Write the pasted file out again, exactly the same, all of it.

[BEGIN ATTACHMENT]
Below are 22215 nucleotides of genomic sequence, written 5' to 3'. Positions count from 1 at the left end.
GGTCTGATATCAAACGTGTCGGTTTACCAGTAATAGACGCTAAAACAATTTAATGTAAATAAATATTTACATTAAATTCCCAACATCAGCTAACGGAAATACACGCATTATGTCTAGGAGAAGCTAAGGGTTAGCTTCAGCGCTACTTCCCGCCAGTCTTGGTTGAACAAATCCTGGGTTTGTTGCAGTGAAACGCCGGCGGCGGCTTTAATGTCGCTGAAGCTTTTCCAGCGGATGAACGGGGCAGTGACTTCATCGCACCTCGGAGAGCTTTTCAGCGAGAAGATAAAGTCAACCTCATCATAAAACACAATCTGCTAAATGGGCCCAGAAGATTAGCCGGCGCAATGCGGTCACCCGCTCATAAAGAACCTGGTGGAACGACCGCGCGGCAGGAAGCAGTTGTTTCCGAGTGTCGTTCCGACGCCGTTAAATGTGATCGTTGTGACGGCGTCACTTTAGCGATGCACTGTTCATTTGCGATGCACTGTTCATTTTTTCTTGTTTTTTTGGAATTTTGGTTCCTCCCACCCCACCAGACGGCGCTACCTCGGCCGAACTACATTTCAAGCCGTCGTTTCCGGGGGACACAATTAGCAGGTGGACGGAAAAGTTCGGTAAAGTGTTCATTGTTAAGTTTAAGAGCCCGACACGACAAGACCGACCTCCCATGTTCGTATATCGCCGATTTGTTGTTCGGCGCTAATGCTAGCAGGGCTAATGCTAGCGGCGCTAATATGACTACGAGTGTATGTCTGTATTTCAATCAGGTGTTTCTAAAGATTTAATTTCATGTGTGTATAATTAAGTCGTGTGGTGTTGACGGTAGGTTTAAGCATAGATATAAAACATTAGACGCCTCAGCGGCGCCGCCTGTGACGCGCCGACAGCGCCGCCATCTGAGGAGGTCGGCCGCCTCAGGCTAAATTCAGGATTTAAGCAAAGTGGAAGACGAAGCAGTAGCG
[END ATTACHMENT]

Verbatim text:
Below are 22215 nucleotides of genomic sequence, written 5' to 3'. Positions count from 1 at the left end.
GGTCTGATATCAAACGTGTCGGTTTACCAGTAATAGACGCTAAAACAATTTAATGTAAATAAATATTTACATTAAATTCCCAACATCAGCTAACGGAAATACACGCATTATGTCTAGGAGAAGCTAAGGGTTAGCTTCAGCGCTACTTCCCGCCAGTCTTGGTTGAACAAATCCTGGGTTTGTTGCAGTGAAACGCCGGCGGCGGCTTTAATGTCGCTGAAGCTTTTCCAGCGGATGAACGGGGCAGTGACTTCATCGCACCTCGGAGAGCTTTTCAGCGAGAAGATAAAGTCAACCTCATCATAAAACACAATCTGCTAAATGGGCCCAGAAGATTAGCCGGCGCAATGCGGTCACCCGCTCATAAAGAACCTGGTGGAACGACCGCGCGGCAGGAAGCAGTTGTTTCCGAGTGTCGTTCCGACGCCGTTAAATGTGATCGTTGTGACGGCGTCACTTTAGCGATGCACTGTTCATTTGCGATGCACTGTTCATTTTTTCTTGTTTTTTTGGAATTTTGGTTCCTCCCACCCCACCAGACGGCGCTACCTCGGCCGAACTACATTTCAAGCCGTCGTTTCCGGGGGACACAATTAGCAGGTGGACGGAAAAGTTCGGTAAAGTGTTCATTGTTAAGTTTAAGAGCCCGACACGACAAGACCGACCTCCCATGTTCGTATATCGCCGATTTGTTGTTCGGCGCTAATGCTAGCAGGGCTAATGCTAGCGGCGCTAATATGACTACGAGTGTATGTCTGTATTTCAATCAGGTGTTTCTAAAGATTTAATTTCATGTGTGTATAATTAAGTCGTGTGGTGTTGACGGTAGGTTTAAGCATAGATATAAAACATTAGACGCCTCAGCGGCGCCGCCTGTGACGCGCCGACAGCGCCGCCATCTGAGGAGGTCGGCCGCCTCAGGCTAAATTCAGGATTTAAGCAAAGTGGAAGACGAAGCAGTAGCG